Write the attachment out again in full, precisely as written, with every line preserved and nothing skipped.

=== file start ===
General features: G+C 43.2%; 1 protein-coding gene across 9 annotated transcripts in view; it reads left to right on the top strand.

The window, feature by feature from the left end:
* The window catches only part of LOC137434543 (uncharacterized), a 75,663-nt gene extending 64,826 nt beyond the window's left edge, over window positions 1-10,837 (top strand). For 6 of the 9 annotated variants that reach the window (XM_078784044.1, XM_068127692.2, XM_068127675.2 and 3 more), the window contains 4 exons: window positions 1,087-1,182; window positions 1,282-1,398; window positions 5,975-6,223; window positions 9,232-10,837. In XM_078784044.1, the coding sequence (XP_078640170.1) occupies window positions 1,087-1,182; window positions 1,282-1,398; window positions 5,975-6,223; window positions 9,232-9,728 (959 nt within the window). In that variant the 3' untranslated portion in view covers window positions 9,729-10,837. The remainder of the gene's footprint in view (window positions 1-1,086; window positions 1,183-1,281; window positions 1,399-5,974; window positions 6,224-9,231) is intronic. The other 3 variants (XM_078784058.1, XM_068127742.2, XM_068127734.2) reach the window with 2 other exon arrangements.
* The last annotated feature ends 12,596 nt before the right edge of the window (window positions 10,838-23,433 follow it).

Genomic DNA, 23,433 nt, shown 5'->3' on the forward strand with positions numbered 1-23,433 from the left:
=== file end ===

General features: G+C 43.2%; 1 protein-coding gene across 9 annotated transcripts in view; it reads left to right on the top strand.

The window, feature by feature from the left end:
* The window catches only part of LOC137434543 (uncharacterized), a 75,663-nt gene extending 64,826 nt beyond the window's left edge, over window positions 1-10,837 (top strand). For 6 of the 9 annotated variants that reach the window (XM_078784044.1, XM_068127692.2, XM_068127675.2 and 3 more), the window contains 4 exons: window positions 1,087-1,182; window positions 1,282-1,398; window positions 5,975-6,223; window positions 9,232-10,837. In XM_078784044.1, the coding sequence (XP_078640170.1) occupies window positions 1,087-1,182; window positions 1,282-1,398; window positions 5,975-6,223; window positions 9,232-9,728 (959 nt within the window). In that variant the 3' untranslated portion in view covers window positions 9,729-10,837. The remainder of the gene's footprint in view (window positions 1-1,086; window positions 1,183-1,281; window positions 1,399-5,974; window positions 6,224-9,231) is intronic. The other 3 variants (XM_078784058.1, XM_068127742.2, XM_068127734.2) reach the window with 2 other exon arrangements.
* The last annotated feature ends 12,596 nt before the right edge of the window (window positions 10,838-23,433 follow it).

Genomic DNA, 23,433 nt, shown 5'->3' on the forward strand with positions numbered 1-23,433 from the left: